How To Use Trusts to Avoid Estate Taxes

By | August 8, 2011

In modern parlance, a “trust” has the connotation of extreme wealth, of an upper-crust legal refinement that most people in the middle-class wouldn’t be able to enjoy. But in reality, a legal trust is a powerful tool available to any one of us that truly wants to set one up.

The only question remaining is: why set up a trust?

The answer is simple: trusts are remarkable financial tools. They help you avoid more estate taxes (as you’ll learn here), they help you control your money, and they help you to provide for the care of loved ones who might not be able to take care of themselves.

Let’s take a closer look at the art of the trust and figure out how you can start taking advantage of them to ensure that more of your property and money is left behind responsibly – and so that your family members can enjoy as much of your success as legally possible.

The Role of Trusts in Estate Taxes

It’s important to point out that having a trust will not actually reduce the rate of your estate taxes. Saving money on taxes isn’t done by creating a trust and then suddenly paying a smaller rate – the estate tax rate is the same for everyone, provided they meet the federal minimum estate value.

How, then, do trusts save estate tax money?

One of the most popular ways to save money on estate taxes is to technically reduce the value of your estate. If you have an estate, for example, that can be valuated at near the federal estate tax minimum, then reducing the value of your estate by moving money into other places can actually save you money by simply getting your estate to lower in value. This is not a common strategy, however, as no one can predict when you’ll pass on.

Trusts can save some estate tax money by reducing the size of the estate (since the money technically belongs to the trust and not your estate) and therefore reducing the amount of money that is exposed to the estate tax rate. But it’s important to remember that trusts might face their own tax issues after you pass on, which is why it’s usually a good idea to consult an attorney whenever you want to create a trust.

Understanding the Living Trust

Many people then turn to the “Living Trust” in an effort to save money. But what exactly is a living trust and what can it do for you?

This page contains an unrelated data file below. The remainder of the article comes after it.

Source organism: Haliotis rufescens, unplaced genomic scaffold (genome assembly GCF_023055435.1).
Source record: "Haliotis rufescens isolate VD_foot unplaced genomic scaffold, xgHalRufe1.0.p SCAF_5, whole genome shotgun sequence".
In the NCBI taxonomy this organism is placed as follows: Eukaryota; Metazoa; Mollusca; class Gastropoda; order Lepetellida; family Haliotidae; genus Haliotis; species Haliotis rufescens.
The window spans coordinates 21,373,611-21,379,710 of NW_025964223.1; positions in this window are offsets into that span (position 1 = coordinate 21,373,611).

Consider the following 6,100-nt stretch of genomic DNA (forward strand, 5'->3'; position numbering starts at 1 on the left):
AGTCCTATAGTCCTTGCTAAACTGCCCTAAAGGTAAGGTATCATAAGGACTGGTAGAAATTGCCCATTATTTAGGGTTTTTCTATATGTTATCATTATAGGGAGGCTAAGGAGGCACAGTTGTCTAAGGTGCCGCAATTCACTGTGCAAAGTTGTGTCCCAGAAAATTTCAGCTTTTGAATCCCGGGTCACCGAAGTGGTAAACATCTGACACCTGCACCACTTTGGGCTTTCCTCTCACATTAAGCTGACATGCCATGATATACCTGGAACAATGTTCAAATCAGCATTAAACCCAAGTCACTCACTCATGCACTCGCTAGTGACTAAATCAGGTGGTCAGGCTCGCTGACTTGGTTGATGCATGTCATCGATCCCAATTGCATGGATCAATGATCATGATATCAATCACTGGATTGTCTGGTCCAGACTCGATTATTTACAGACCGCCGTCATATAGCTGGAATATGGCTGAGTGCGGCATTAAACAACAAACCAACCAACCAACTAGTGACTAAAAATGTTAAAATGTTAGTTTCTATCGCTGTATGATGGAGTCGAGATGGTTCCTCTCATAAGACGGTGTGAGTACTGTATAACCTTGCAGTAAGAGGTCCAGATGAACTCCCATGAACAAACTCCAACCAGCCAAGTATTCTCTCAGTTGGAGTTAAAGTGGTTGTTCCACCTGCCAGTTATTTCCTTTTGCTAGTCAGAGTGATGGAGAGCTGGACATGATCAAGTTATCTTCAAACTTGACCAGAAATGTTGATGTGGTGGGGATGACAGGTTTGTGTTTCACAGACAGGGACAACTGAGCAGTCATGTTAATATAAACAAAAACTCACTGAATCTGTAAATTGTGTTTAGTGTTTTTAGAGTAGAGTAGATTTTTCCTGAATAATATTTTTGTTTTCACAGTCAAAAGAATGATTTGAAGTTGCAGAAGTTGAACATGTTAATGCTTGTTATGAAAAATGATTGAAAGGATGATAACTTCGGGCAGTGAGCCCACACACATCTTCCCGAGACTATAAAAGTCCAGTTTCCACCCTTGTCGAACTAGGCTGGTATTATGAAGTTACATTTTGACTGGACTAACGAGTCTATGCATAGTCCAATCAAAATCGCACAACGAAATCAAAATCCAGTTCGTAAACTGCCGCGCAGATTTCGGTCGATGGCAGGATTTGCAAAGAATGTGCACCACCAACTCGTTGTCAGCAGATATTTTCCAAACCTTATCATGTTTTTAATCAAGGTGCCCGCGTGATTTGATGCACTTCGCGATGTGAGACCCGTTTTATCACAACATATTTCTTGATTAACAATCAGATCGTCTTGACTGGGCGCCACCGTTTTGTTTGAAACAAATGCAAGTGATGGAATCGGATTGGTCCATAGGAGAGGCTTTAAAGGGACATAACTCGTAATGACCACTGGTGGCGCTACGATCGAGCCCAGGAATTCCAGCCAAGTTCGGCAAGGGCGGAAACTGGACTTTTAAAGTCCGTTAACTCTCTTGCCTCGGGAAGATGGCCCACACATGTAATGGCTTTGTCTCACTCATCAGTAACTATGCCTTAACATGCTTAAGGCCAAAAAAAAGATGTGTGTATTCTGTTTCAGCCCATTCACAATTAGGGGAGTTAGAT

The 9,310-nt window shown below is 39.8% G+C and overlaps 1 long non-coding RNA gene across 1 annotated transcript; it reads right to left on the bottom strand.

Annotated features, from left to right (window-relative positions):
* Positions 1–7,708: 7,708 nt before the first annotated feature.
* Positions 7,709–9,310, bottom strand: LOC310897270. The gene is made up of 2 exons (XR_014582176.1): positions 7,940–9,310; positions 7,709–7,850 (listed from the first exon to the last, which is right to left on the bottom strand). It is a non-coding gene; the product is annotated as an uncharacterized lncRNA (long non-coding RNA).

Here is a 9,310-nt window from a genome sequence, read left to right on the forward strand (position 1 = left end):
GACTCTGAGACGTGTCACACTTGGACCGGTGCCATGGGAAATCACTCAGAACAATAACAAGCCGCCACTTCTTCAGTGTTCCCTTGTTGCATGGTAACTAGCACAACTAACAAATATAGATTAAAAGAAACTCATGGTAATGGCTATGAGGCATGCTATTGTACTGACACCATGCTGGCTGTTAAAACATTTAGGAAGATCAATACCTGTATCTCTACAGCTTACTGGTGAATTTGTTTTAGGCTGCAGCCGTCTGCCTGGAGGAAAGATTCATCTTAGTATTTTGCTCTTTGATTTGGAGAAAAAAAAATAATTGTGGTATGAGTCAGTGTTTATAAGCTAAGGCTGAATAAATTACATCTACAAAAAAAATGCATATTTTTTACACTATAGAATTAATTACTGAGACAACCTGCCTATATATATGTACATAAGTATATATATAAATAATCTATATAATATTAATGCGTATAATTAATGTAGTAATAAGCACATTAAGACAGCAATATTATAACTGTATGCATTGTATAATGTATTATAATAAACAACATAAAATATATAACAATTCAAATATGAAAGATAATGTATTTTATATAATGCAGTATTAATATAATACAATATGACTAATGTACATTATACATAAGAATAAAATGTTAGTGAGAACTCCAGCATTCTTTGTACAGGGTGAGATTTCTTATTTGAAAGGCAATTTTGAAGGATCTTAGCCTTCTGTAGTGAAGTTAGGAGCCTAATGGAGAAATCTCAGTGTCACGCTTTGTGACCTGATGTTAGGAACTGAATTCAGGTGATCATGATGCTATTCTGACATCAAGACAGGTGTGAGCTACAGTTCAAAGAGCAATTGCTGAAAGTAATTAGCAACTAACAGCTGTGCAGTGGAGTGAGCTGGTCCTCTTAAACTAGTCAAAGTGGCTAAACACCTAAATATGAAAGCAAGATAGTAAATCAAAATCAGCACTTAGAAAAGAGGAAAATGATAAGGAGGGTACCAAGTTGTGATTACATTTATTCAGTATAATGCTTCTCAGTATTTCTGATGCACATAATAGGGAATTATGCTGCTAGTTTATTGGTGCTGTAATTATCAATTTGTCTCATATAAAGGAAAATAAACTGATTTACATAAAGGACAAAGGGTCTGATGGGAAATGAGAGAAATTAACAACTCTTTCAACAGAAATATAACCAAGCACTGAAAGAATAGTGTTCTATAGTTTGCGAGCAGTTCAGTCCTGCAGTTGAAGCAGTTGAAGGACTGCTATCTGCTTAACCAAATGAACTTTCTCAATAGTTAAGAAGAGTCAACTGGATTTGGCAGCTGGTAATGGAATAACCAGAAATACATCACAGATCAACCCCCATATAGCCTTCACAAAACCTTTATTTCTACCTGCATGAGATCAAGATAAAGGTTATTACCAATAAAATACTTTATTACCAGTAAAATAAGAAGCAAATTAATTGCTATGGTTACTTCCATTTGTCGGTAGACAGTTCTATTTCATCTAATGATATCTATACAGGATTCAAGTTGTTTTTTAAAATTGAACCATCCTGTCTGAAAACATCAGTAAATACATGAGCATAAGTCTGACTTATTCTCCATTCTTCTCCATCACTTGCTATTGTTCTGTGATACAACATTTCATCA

A living trust is not very complicated – in fact, it simply refers to a trust that you create while you’re still alive. If you create a trust and fund it, with that money to be signed over to a beneficiary upon your passing, then you’re using a living trust to your full advantage.

Of course, the questions about trusts and living trusts involve people. Who will be the beneficiary of a trust? Many parents will set up a living trust for the financial support of a developmentally –challenged child, for example. Others will do it to ensure that their money will be securely transferred to their family members upon their passing.

Living trusts can have enormous benefits because you can still retain control over them while you’re still alive, thus giving you a great degree of say-so when it comes to the ultimate destiny of your finances.

How to Set Up Trusts

The paperwork to establish a trust should be done with the cooperation and guidance of a trusted estate planning attorney – or at least a trusted general attorney who has some experience in these matters. They’ll often get the right paperwork for you and make sure you understand all of the roles that a trust requires people fill.

If you’re still confused about how trusts can help you save money on estate taxes, it might be a good idea to start with the basics – learn about the estate tax and what it applies to.  It will also be a good idea to learn how Wills work so that you can get started on drafting a will of your own when necessary. Then you can return to the idea of setting up a living trust with the person of your choice listed as its beneficiary.

Will a living trust solve all of your problems? Of course not. But it’s still a powerful tool that gives you a greater degree of control over your money – and when it comes to estate planning, that’s enough to give you the peace of mind you’ve been searching for.

Leave a Reply

Your email address will not be published. Required fields are marked *